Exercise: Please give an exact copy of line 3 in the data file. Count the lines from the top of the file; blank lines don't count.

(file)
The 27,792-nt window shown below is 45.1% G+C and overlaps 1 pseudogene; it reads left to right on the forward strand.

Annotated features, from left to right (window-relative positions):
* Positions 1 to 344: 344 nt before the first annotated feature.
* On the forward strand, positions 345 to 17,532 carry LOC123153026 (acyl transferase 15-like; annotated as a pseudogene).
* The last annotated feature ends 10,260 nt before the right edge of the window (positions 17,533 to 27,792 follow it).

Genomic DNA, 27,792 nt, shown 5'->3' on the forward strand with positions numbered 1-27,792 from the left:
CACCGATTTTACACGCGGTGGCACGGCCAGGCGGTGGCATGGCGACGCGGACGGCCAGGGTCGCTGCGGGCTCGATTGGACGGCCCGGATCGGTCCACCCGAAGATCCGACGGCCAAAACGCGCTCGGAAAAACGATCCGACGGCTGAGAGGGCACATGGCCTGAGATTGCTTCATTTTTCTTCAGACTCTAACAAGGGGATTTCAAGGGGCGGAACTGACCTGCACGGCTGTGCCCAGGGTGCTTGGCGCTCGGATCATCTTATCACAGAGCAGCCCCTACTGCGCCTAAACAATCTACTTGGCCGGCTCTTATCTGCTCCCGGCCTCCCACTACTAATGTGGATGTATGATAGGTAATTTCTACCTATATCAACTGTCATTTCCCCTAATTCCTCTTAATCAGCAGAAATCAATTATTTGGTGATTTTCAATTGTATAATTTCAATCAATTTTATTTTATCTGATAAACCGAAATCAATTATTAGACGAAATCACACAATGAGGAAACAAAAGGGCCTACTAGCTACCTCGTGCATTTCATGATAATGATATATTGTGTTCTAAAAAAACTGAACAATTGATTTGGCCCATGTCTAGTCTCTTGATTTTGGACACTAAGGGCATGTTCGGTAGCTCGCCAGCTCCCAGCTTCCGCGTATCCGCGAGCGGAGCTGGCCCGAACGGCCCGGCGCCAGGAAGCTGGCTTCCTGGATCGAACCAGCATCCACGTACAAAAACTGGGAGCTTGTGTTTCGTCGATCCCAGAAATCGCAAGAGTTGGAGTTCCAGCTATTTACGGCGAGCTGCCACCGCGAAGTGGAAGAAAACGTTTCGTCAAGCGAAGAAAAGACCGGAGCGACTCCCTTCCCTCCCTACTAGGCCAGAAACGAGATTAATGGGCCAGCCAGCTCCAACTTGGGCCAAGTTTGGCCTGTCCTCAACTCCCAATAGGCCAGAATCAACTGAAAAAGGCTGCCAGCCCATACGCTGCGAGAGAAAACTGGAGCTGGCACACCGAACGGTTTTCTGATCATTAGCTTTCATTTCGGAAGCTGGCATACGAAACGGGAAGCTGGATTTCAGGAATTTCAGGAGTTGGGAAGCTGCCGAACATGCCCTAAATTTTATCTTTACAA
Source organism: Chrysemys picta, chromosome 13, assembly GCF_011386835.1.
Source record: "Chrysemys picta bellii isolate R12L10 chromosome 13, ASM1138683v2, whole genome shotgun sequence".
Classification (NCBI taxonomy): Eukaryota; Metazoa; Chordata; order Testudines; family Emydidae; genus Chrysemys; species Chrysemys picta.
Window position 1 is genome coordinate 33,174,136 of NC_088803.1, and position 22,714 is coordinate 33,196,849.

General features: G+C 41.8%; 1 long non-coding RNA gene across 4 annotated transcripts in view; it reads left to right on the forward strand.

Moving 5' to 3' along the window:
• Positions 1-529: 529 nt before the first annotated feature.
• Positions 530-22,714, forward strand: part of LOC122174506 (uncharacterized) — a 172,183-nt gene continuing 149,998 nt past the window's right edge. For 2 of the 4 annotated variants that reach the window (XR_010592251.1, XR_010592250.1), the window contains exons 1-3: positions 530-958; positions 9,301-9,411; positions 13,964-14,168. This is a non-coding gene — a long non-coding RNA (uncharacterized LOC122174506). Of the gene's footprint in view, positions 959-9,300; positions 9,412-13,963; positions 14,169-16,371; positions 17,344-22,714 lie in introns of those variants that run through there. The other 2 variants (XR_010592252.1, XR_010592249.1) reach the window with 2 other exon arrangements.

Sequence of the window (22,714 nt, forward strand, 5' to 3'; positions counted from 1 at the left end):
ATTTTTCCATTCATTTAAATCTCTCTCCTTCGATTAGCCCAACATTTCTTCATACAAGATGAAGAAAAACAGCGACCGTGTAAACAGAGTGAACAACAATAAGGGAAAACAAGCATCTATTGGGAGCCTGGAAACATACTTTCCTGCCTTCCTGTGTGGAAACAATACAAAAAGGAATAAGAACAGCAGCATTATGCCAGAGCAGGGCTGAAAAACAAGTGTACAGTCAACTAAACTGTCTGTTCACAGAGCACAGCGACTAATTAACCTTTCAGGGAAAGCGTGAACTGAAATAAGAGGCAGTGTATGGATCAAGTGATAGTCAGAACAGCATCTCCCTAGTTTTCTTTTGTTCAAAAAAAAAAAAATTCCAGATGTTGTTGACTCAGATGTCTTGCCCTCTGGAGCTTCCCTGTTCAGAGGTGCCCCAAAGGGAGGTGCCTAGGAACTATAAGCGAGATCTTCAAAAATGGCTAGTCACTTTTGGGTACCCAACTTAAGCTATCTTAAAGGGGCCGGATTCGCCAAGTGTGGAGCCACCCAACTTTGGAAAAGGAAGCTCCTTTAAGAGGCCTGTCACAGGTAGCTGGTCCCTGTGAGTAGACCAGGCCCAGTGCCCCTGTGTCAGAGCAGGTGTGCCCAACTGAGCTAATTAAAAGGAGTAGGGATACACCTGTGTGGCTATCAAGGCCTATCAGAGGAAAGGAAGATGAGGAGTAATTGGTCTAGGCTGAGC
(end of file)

* Positions 1 to 344: 344 nt before the first annotated feature.